Andrés Mario de Varona is a Cuban-American artist from Miami, FL. He attended the school of Art, Architecture, and Design at Indiana University where he pursued a BFA degree in studio art, and spent two years working as a production assistant for artist and professor Osamu James Nakagawa. Andrés’ work builds a spiritual connection to death through rituals and the using of a nightgown that was once purchased but never worn by his mother. He works alongside his two younger sisters, step-father, and grandparents to construct the narration of each image, while also photographing them in many of the ceremonies. Andrés’ work has been exhibited at The Colorado Photographic Arts Center, Latela Curatorial Gallery in Washington DC, FAR Contemporary Arts in Bloomington IN, and was invited to represent Indiana University in an upcoming exhibition at Inchon Art Platform in Incheon, South Korea. Andrés is now currently prepping his portfolio for Santa Fe Review and working as an intern archivist.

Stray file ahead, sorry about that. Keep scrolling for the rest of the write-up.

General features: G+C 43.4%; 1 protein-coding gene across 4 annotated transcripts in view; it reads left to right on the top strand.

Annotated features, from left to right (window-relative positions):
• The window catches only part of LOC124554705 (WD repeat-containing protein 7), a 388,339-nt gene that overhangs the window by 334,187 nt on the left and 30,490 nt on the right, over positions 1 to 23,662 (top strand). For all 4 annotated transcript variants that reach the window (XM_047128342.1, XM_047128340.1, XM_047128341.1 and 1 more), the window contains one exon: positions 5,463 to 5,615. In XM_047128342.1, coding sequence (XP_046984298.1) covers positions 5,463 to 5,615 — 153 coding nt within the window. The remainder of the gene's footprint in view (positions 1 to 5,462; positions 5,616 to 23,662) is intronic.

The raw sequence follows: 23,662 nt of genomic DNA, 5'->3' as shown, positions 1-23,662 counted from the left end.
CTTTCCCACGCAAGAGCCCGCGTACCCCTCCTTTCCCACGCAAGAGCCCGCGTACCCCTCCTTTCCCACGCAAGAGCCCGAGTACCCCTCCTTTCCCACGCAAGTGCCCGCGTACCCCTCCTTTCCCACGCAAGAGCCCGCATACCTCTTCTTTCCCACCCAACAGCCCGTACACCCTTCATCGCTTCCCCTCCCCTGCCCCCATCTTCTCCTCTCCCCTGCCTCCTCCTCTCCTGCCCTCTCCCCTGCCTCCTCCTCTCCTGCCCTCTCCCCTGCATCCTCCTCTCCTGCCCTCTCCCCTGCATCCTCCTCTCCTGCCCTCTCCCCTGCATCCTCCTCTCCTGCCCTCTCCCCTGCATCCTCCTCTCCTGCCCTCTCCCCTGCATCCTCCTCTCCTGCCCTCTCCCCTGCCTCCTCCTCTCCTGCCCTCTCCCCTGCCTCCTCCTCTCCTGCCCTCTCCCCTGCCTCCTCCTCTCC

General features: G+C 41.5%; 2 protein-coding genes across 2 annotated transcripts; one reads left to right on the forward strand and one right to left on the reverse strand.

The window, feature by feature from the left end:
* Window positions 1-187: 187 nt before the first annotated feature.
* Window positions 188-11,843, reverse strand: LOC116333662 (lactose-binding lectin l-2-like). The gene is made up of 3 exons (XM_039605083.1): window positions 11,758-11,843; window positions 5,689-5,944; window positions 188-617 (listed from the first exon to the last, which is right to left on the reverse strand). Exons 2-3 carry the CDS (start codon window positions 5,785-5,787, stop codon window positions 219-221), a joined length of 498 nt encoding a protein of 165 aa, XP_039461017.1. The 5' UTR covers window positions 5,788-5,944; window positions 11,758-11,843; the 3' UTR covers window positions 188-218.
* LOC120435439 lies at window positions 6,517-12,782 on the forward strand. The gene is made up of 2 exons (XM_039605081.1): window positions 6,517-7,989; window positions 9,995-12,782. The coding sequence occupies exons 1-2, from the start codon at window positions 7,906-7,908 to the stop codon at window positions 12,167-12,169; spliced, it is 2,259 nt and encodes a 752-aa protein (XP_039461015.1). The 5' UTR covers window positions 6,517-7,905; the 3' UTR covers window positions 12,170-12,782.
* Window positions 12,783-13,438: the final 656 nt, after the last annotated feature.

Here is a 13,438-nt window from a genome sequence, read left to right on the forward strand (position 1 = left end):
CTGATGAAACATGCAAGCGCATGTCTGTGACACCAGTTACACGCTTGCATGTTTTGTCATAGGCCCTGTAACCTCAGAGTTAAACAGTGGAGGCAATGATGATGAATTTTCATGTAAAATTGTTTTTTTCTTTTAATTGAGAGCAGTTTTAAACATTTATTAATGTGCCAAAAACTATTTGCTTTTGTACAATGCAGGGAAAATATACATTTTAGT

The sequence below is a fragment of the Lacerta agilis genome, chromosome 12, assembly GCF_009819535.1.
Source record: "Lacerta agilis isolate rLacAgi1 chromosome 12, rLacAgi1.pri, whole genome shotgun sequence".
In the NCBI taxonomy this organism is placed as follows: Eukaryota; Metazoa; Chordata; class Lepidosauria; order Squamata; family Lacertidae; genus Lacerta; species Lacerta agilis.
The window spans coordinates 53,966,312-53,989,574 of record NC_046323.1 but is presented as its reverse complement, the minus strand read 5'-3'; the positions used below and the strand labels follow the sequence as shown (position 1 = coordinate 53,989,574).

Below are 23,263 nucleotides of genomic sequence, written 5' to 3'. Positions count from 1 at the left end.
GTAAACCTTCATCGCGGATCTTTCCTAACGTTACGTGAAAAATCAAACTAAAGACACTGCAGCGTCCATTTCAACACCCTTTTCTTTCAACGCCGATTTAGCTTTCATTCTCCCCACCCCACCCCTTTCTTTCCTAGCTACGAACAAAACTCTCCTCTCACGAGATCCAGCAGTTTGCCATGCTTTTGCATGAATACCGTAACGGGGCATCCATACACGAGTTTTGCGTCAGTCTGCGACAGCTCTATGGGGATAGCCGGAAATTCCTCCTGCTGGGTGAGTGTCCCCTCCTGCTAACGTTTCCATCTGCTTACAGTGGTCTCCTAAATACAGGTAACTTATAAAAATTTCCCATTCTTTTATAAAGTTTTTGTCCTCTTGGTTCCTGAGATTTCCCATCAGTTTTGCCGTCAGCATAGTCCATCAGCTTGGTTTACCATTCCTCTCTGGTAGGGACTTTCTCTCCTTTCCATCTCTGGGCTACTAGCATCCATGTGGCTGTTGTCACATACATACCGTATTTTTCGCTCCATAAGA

Jonathan Lipkin is a visual artist whose work is a meditation on the infinite, time, and perception. His most recent series Translucence of Time is on view at 180 The Store in Tribeca, NYC. He holds degrees from Wesleyan University and the School of Visual Arts and maintains studios in New York City and East Hampton. His photographs have been exhibited and published internationally and are held in public and private collections. He is author of Photography Reborn (Abrams Books, 2004) and In the Realm of the Circuit (Prentice Hall, 2003). His award-winning monograph Livingston County (Conveyor Books, 2011) was selected for inclusion in the IndyBooks Library. He has lectured extensively on photography and digital media.